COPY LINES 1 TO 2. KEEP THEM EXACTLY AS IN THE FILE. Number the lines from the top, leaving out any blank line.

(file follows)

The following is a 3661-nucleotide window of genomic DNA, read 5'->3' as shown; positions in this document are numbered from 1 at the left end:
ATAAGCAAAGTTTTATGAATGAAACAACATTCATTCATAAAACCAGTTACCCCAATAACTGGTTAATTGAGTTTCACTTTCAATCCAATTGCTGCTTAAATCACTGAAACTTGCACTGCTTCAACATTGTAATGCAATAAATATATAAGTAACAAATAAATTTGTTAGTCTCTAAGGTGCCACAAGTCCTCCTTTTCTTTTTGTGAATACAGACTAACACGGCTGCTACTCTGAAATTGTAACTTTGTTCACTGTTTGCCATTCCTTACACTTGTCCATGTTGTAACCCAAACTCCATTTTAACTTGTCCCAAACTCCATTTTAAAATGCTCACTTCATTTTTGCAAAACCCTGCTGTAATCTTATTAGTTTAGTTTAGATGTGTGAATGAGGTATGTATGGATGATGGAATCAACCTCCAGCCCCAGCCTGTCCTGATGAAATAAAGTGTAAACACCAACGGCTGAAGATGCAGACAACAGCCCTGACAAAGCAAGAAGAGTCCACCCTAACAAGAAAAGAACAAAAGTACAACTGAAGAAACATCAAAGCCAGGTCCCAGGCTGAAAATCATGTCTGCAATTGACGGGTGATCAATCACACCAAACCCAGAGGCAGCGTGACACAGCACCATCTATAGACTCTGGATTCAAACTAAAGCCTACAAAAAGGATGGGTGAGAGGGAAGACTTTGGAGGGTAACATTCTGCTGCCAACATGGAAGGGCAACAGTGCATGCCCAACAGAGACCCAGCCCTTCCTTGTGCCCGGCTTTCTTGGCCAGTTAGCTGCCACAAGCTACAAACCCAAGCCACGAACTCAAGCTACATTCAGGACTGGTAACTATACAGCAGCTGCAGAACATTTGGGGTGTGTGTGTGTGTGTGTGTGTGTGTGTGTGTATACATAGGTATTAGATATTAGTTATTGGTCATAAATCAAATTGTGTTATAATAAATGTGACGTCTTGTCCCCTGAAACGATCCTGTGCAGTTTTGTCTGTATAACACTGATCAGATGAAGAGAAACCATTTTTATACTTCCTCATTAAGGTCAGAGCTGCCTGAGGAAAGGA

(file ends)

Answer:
The following is a 3661-nucleotide window of genomic DNA, read 5'->3' as shown; positions in this document are numbered from 1 at the left end:
ATAAGCAAAGTTTTATGAATGAAACAACATTCATTCATAAAACCAGTTACCCCAATAACTGGTTAATTGAGTTTCACTTTCAATCCAATTGCTGCTTAAATCACTGAAACTTGCACTGCTTCAACATTGTAATGCAATAAATATATAAGTAACAAATAAATTTGTTAGTCTCTAAGGTGCCACAAGTCCTCCTTTTCTTTTTGTGAATACAGACTAACACGGCTGCTACTCTGAAATTGTAACTTTGTTCACTGTTTGCCATTCCTTACACTTGTCCATGTTGTAACCCAAACTCCATTTTAACTTGTCCCAAACTCCATTTTAAAATGCTCACTTCATTTTTGCAAAACCCTGCTGTAATCTTATTAGTTTAGTTTAGATGTGTGAATGAGGTATGTATGGATGATGGAATCAACCTCCAGCCCCAGCCTGTCCTGATGAAATAAAGTGTAAACACCAACGGCTGAAGATGCAGACAACAGCCCTGACAAAGCAAGAAGAGTCCACCCTAACAAGAAAAGAACAAAAGTACAACTGAAGAAACATCAAAGCCAGGTCCCAGGCTGAAAATCATGTCTGCAATTGACGGGTGATCAATCACACCAAACCCAGAGGCAGCGTGACACAGCACCATCTATAGACTCTGGATTCAAACTAAAGCCTACAAAAAGGATGGGTGAGAGGGAAGACTTTGGAGGGTAACATTCTGCTGCCAACATGGAAGGGCAACAGTGCATGCCCAACAGAGACCCAGCCCTTCCTTGTGCCCGGCTTTCTTGGCCAGTTAGCTGCCACAAGCTACAAACCCAAGCCACGAACTCAAGCTACATTCAGGACTGGTAACTATACAGCAGCTGCAGAACATTTGGGGTGTGTGTGTGTGTGTGTGTGTGTGTGTGTGTATACATAGGTATTAGATATTAGTTATTGGTCATAAATCAAATTGTGTTATAATAAATGTGACGTCTTGTCCCCTGAAACGATCCTGTGCAGTTTTGTCTGTATAACACTGATCAGATGAAGAGAAACCATTTTTATACTTCCTCATTAAGGTCAGAGCTGCCTGAGGAAAGGA